Background: The opioid epidemic is a significant public health crisis and prescription opioids are often used to manage chronic pain, despite questionable long-term efficacy. Furthermore, co-substance (mis)use is also common among individuals with chronic pain who use opioids. Alcohol has been consistently used to manage chronic pain, partly due to its acute analgesic properties. Cannabis has also recently garnered attention in the context of pain management, though research examining its efficacy for pain has produced mixed results. Nevertheless, there is accumulating evidence that concurrent substance co-use is positively associated with use and misuse of additional substances, particularly among individuals with chronic pain. Thus, the goal of this study was to examine the main and interactive effects of alcohol use problems and cannabis use problems in relation to opioid misuse among adults with chronic pain who use opioids. Methods: The current sample was comprised of 440 adults with chronic pain using prescription opioids. Substance use problems were assessed using the ASSIST, Current Opioid Misuse Measure, and the Severity of Dependence Scale. Moderated regressions using the PROCESS macro were utilized. Results: Results indicated that alcohol use problems and cannabis use problems each uniquely related to opioid dependence severity and opioid misuse. The interaction of alcohol and cannabis use problems was uniquely related to only opioid misuse, whereby alcohol use was most strongly associated to opioid misuse among those with higher levels of cannabis use problems. Conclusions: Collectively, these findings suggest there may be utility in assessing and treating alcohol and cannabis use problems among persons with chronic pain who are using opioids for pain management.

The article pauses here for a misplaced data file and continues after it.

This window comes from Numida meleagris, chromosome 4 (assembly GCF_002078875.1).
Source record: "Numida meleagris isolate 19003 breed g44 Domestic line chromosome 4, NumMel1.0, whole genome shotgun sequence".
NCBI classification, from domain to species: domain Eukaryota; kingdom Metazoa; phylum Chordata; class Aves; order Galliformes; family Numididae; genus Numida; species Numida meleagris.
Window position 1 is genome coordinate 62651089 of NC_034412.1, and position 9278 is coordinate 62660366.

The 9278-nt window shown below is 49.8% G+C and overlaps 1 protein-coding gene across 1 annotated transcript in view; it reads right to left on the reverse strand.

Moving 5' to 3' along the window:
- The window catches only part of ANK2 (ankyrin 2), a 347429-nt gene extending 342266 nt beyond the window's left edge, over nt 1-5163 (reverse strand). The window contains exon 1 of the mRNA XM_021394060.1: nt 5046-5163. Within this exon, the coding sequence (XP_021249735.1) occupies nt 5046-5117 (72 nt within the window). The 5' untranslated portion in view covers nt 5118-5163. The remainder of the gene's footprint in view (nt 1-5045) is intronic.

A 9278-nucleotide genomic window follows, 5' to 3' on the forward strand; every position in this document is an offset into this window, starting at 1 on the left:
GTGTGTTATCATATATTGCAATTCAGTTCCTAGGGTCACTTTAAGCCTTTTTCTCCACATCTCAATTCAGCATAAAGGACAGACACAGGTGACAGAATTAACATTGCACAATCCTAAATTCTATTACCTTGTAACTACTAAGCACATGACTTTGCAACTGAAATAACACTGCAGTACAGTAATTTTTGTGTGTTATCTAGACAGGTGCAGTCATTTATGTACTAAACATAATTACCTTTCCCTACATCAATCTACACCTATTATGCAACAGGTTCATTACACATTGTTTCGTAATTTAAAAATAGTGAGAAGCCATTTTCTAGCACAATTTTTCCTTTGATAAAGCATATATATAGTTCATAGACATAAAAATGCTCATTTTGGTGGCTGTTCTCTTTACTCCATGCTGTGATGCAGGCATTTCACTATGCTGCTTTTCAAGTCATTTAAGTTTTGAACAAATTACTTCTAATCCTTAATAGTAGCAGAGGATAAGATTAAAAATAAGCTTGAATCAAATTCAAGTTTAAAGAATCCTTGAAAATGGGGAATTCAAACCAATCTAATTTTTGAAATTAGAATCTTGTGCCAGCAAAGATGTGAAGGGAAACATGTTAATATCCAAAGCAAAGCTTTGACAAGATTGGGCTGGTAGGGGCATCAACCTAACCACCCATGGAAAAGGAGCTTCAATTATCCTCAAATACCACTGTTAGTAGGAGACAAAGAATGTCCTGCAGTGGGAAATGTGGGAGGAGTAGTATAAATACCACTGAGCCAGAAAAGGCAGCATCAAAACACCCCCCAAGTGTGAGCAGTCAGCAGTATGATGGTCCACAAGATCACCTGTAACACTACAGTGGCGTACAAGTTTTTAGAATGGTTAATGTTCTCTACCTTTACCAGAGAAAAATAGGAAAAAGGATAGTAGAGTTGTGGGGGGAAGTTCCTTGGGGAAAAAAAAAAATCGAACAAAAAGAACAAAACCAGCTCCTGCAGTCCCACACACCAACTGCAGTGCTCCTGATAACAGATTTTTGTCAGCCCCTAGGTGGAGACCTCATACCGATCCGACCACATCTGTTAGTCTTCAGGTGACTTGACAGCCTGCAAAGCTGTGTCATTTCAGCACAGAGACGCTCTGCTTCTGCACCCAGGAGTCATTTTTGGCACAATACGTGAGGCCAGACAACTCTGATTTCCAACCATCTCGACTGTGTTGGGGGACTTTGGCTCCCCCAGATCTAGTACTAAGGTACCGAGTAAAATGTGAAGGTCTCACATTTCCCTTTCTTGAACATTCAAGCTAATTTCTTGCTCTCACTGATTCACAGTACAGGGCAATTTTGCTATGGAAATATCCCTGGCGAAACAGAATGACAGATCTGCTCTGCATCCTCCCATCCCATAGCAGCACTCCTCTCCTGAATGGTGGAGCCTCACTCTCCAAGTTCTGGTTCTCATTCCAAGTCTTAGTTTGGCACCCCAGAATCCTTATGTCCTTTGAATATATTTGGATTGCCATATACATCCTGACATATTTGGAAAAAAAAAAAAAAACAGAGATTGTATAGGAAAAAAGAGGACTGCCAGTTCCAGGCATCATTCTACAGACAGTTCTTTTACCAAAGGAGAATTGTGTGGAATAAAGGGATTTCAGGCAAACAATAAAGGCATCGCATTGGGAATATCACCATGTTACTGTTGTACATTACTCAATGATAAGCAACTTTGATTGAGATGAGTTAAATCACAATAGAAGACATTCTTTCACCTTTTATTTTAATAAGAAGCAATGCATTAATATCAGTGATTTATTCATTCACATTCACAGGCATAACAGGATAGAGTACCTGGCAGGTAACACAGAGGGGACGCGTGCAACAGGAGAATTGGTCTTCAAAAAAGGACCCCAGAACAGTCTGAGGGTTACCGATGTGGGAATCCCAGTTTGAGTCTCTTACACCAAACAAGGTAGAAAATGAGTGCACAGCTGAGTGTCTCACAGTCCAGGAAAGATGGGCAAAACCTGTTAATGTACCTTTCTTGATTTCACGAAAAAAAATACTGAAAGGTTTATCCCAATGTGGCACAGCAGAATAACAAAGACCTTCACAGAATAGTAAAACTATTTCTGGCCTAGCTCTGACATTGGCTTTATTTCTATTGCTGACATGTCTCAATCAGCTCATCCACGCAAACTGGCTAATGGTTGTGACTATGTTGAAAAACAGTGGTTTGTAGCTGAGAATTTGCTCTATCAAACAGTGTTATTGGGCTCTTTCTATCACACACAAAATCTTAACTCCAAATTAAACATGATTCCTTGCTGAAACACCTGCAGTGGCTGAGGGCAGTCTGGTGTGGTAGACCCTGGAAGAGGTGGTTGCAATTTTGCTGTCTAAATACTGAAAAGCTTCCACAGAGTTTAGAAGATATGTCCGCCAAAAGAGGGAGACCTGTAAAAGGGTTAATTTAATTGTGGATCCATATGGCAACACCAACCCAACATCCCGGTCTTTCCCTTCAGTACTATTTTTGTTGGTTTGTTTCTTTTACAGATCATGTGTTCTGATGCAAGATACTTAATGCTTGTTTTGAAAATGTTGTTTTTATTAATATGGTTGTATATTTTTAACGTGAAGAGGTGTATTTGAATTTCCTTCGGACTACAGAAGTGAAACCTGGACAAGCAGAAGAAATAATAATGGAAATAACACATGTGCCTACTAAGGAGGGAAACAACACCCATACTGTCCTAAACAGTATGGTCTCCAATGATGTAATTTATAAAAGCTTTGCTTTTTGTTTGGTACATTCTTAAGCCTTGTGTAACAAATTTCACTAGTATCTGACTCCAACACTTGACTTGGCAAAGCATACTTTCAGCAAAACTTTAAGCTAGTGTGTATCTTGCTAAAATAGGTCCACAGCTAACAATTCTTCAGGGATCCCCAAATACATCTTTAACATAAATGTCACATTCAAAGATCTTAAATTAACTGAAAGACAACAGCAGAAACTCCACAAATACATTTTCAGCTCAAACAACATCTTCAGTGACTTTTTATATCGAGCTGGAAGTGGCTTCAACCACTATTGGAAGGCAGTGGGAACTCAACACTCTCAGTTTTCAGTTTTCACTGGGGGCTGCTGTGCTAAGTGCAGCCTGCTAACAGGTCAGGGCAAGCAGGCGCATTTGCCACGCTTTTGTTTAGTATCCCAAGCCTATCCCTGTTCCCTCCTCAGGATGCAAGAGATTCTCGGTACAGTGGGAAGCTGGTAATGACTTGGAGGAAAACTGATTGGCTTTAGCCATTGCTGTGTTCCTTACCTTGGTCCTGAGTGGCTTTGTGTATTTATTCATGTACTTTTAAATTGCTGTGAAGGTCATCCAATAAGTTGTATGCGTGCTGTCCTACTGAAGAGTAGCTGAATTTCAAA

ASJC Scopus subject areas
- Applied Psychology